- Anxious children are responding to family stress. This doesn't mean that you're abusing your child or she's being sexually molested by someone, although if that were true, it could certainly lead to a phobia. In my work with families I have found that the stressor is often something as simple as moving away from friends or family, or mother being preoccupied with caring for an aging parent. Children around the age of 9 seem to be particularly at risk for responding to this type of stress by developing a phobia.
- Anxious parents make for anxious children. This is no way to suggest that it is the family's fault that the child has developed a phobia. But children "act out" family stress one way or another. It's probably easier to treat a phobia than a drug addiction, so perhaps there's a way to be thankful. And while I can certainly understand a parent worrying about a child with a phobia, don't forget that your worry is one more thing the child has to deal with. Try to remain calm, hopeful and optimistic while still taking it seriously and seeking help.
- Seek family counselling. Instead of assuming the child is the one with "the problem" set the microscope to examine a wider area. What's happening at home? What is the family stressor? If you as parents can get some family counselling and you can talk through the current situation with someone it will probably go a long way in helping your child.
- Don't allow avoidance. Avoiding what a child is afraid of will lead to a full-blown phobia or make an already existing phobia worse. Be kind, gentle and supportive but calmly let your child know that s/he must still go to school, to grandma's, etc.
- If your child isn't eating seek medical help. Let your child know first, again, calmly and firmly, that if they don't eat they will end up in hospital where they won't be able to come home until they start eating. This isn't a threat, it's just a fact and they need to know that they must do something to help themselves.
- Reassure your child that vomiting isn't dangerous or harmful. It can't hurt them in any way, so they don't need to fear it. This is more helpful than constantly reassuring them that they won't vomit. Kids can "sense" that you're b.s.-ing them on this one (how do you know if/when they will vomit?) so they will keep asking you over and over until you're about to throttle them.
I get dozens of emails from families who are concerned about their emetophobic children. (I include teenagers when I say "children.") I can certainly understand their worry. Their child does not eat, does not want to go out, washes hands incessantly, etc. I am also impressed by the concern that parents have by reaching out for help. Unfortunately my practice is full right now and my wait-list, depending on your time zone, can be up to a year long. So here are some tips for those worried parents.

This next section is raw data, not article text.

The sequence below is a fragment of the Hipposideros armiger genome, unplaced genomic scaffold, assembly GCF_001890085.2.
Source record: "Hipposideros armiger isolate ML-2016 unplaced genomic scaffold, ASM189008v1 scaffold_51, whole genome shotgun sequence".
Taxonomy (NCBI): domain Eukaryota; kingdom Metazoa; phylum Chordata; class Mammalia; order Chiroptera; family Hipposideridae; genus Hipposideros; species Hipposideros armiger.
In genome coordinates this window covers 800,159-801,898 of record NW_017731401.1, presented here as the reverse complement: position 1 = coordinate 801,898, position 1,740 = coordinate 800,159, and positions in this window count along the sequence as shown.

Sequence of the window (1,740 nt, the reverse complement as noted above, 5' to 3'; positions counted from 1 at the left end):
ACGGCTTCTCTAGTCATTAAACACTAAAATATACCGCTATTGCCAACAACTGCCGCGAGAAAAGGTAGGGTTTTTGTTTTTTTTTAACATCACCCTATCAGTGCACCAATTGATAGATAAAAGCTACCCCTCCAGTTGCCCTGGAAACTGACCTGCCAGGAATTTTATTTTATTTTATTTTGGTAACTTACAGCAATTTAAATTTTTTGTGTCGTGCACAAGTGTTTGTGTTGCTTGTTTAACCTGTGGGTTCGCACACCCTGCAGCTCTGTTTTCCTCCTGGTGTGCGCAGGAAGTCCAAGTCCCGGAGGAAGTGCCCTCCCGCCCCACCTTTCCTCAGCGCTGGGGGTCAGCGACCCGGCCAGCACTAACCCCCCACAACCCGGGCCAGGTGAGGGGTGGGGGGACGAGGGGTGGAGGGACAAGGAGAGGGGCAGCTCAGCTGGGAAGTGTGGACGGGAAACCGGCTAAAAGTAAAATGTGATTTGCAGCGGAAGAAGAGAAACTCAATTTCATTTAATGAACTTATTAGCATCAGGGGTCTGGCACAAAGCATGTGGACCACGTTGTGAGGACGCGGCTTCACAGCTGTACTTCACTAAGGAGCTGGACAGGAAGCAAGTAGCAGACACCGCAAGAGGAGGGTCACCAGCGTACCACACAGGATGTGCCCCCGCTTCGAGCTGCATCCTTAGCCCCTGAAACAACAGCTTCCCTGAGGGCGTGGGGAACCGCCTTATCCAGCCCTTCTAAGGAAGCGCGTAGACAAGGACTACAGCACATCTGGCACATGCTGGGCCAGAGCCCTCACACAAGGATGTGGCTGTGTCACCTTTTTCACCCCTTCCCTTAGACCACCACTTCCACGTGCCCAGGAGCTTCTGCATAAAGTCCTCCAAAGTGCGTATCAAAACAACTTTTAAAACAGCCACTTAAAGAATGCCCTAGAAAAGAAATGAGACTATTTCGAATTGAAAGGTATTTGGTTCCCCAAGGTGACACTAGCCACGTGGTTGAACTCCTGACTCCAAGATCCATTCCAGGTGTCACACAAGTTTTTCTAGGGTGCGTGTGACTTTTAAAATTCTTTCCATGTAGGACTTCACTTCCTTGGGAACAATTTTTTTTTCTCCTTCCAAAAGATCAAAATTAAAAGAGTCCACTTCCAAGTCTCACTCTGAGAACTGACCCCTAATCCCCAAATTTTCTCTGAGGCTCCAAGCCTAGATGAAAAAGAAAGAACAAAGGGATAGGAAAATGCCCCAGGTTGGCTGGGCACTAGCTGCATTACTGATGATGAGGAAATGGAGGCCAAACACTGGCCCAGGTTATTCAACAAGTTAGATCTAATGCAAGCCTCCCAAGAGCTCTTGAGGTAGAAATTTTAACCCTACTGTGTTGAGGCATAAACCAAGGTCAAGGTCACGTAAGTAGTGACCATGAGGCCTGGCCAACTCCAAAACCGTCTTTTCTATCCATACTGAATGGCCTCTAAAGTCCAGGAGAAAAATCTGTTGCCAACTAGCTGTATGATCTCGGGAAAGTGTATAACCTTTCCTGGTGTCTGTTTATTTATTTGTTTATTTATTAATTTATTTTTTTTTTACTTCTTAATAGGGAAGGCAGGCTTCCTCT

Emetophobia Awareness Day is officially May 1st, 2012. I say "official" rather tongue-in-cheek. It's only official because I thought it up and said so! But the point is, we emetophobes need to come out of the closet for the good of all.
Emetophobia is so common yet most doctors, therapists and researchers have never heard of it. It's been featured on the TV show "My Strange Phobia" as though the woman featured was some kind of fluke of nature. As a result people suffer in isolation, are looked down upon by their partners and families and cannot find any help or hope from the medical community. This is wrong. Part of it is our fault.
For some reason emetophobic people (myself included, in the past) are horribly ashamed and embarrassed to admit that they are afraid of vomiting. Sometimes we try it, tentatively. "I'm deathly afraid of vomiting" we say. To which they reply "Well nobody likes it." As if we would then go, "Oh ok" and we'd get our lives back. But the problem is, these sorts of belittling comments silence us. This can go on no longer.
What I've noticed by listening to literally thousands of emetophobics online and after spending the past two years treating exclusively emetophobics is that we are not specific enough when we talk about our phobia. Some people use the word "phobia" loosely, meaning they squeal and jump up on a chair when they see a spider. This is not a phobia, it's just a fear. A true phobia of spiders would mean your life is completely ruined and you are debilitated by the fear. You can never sleep at night in case there's a spider in the house. You spend every waking hour vacuuming and cleaning and spraying with Raid. You can't work, socialize or even go out of your house because other places are not as "safe" from spiders. That's a phobia.
So we need to not only come out of the closet, but we need to say more. Explain more. I find in consulting with other therapists that most of them have no idea how scared an emetophobic is of vomiting. Some therapists have tried ludicrous ways of treatment such as suggesting that the emetophobic vomit in order to "see how it can't hurt you." Imagine having a fear of spiders and being forced to be covered with them for an afternoon. Now imagine having a phobia and doing the same thing. This is not "treatment" it's cruelty.
We have to speak out, and we have to be more explicit. We can't back down when our families or our doctor or therapist tries to brush the phobia off as not very significant and believes it can be overcome by just "getting over it."
Stay tuned to this blog (or subscribe) for ideas, press releases, tips and more as we get closer to May 1st. Meanwhile, think about what media outlets you might have access to or what PR/marketing folks you could approach for some help.